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Suppose I am reading math.SE and I see that someone has written a truly amazing answer. I feel generous and decide that I should give them some reputation. The bounty system allows and encourages me to do this.

Why do I need to wait 24 hours in order to award the bounty, when the answer already exists?

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    $\begingroup$ Maybe it's so the answer gets a little time in the spotlight, increasing the reward by exposing it to potential upvoters. $\endgroup$ – Alexander Gruber Jun 27 '13 at 14:59
  • $\begingroup$ There's a question on MSO with basically the exact same title... meta.stackexchange.com/questions/107282/… $\endgroup$ – Willie Wong Jun 27 '13 at 14:59
  • $\begingroup$ Extra info to @Willie's link: The duplicate of that question (this one) is status-declined. $\endgroup$ – Lord_Farin Jun 27 '13 at 15:01
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    $\begingroup$ So you could get drunk later that night, tossed into jail for a week for harassing the cops, and then the bounty will be gone and you'll have to post a new one! Or something like that. $\endgroup$ – Asaf Karagila Jun 27 '13 at 15:06
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    $\begingroup$ Following links from Willie's link, I see that this has been asked and declined several times: meta.stackexchange.com/questions/116072 meta.stackexchange.com/questions/107282 meta.stackexchange.com/questions/99457 . The answers there do not change my view that the waiting period is silly and confusing, but it looks like something the admins have a fixed view about. $\endgroup$ – David E Speyer Jun 27 '13 at 15:16
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Because SE wants to limit the liquidity of reputation. Instantaneous awards would make it possible to transfer an arbitrary amount of reputation to multiple users in a short period of time. This has some potential to be useful, and also the potential to be disruptive. For example, consider the bounty spree of Frictionless Jellyfish (discussed on meta.MO and tea.MO) -- it is at present limited by the inability to give more bounties before awarding the current ones, which cannot be done before 24 hours elapse.

It is not very hard* to imagine a high rep user getting offended or otherwise disenchanted with the site, and making odd decisions, such as giving 3000 points to a dozen of the worst-behaved users on the site. So, I think that the potential disruptions of instant bounties outweigh the potential usefulness.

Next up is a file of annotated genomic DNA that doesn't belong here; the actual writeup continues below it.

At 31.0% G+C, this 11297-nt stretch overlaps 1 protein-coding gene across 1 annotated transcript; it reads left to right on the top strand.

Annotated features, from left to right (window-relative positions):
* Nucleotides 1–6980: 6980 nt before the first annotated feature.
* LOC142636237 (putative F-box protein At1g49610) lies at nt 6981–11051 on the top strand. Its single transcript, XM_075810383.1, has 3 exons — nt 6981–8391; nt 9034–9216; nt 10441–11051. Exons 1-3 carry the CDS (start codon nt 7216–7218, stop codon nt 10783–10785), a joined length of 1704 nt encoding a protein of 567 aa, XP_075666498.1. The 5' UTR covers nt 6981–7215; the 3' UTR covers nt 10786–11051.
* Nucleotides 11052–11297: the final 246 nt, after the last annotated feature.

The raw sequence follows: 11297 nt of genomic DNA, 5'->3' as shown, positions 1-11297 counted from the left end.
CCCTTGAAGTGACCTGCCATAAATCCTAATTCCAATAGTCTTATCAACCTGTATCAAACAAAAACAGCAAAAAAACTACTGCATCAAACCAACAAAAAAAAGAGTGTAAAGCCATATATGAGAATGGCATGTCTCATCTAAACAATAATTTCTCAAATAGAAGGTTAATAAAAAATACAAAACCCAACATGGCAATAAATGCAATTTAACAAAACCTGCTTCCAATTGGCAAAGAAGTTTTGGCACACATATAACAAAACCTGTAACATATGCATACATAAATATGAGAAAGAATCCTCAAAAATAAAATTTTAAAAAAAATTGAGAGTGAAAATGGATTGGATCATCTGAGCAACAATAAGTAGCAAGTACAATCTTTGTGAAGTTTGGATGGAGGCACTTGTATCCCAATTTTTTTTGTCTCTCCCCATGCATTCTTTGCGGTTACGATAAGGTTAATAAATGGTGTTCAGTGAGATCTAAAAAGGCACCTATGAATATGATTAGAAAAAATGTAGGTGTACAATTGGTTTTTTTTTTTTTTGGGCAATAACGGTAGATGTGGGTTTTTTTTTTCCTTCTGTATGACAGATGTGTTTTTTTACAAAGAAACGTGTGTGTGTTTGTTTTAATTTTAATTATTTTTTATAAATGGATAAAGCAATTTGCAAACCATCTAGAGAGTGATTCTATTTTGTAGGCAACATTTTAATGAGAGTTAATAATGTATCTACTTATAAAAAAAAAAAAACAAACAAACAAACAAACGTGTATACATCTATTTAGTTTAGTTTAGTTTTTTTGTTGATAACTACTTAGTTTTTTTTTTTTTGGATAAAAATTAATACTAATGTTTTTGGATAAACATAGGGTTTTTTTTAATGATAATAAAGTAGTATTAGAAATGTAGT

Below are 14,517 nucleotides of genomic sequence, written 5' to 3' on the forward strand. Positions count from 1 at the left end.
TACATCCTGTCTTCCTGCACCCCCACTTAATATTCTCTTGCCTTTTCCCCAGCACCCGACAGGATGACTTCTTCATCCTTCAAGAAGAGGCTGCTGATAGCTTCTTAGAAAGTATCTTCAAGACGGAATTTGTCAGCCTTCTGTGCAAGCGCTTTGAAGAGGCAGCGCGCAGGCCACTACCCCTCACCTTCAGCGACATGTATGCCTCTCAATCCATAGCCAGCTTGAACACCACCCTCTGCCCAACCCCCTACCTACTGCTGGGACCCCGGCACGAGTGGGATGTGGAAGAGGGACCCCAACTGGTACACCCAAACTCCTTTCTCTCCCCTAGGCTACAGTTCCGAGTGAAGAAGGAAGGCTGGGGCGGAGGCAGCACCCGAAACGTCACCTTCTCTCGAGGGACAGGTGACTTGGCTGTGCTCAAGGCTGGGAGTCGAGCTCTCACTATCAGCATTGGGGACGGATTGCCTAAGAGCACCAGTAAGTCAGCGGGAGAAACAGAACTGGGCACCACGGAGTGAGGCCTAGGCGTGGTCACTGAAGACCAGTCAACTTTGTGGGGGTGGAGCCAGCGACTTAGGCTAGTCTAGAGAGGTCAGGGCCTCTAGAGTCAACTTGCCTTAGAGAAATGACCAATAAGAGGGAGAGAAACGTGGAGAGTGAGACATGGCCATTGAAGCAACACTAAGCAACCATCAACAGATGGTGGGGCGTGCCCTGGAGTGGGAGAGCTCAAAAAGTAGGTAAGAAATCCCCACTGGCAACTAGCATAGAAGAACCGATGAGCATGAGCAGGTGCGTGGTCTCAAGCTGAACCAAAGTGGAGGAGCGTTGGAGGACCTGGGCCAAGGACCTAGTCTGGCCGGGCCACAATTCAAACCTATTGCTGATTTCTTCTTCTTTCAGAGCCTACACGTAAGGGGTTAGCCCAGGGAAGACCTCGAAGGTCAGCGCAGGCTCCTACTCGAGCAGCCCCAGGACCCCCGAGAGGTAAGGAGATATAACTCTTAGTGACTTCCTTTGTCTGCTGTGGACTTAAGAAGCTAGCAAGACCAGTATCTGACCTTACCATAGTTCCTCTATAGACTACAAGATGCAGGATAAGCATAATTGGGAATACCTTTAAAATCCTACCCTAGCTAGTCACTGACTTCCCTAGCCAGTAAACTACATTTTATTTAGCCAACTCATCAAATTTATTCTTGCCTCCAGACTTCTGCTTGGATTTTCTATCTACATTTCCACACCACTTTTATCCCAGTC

(*) Especially for me.

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  • $\begingroup$ I think the software has a limitation on three new bounties a day, but still transferring 1500 reputation a day for four days amounts to 6000 reputations which gives you a lot of power. $\endgroup$ – Asaf Karagila Jun 28 '13 at 15:46
  • $\begingroup$ @AsafKaragila Sure, but at least it will be noticed by many, and the community will be prepared to react. $\endgroup$ – ˈjuː.zɚ79365 Jun 28 '13 at 15:53
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I'm sorry, but I don't get it. I have lots of rep, but even if I gave it all away I couldn't empower very many users to do very damaging things. We trust users with lots of rep to be responsible and have moderators (I am not one) to police what goes on. My poster child is panoramix who showed an approach to math.stackexchange.com/questions/614209/… that was terrific. Everybody else had answers involving upper division college things (usually Dirichlet's theorem) and his was high school level. I wanted to award a bounty, but it was only posted a few hours ago.

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  • $\begingroup$ I don't see the problem — just wait a little $\endgroup$ – Grigory M Dec 21 '13 at 8:54
  • $\begingroup$ Some other, earlier, answers also were elementary (one of $x,x+2,x+4$ is divisible by $3$). I think the bounty restriction makes sense here: if bookmarking the answer and returning to it later feels like too much trouble, then it is not really a bounty material. The system prevents impulsive gifting. $\endgroup$ – Post No Bulls Dec 21 '13 at 9:39

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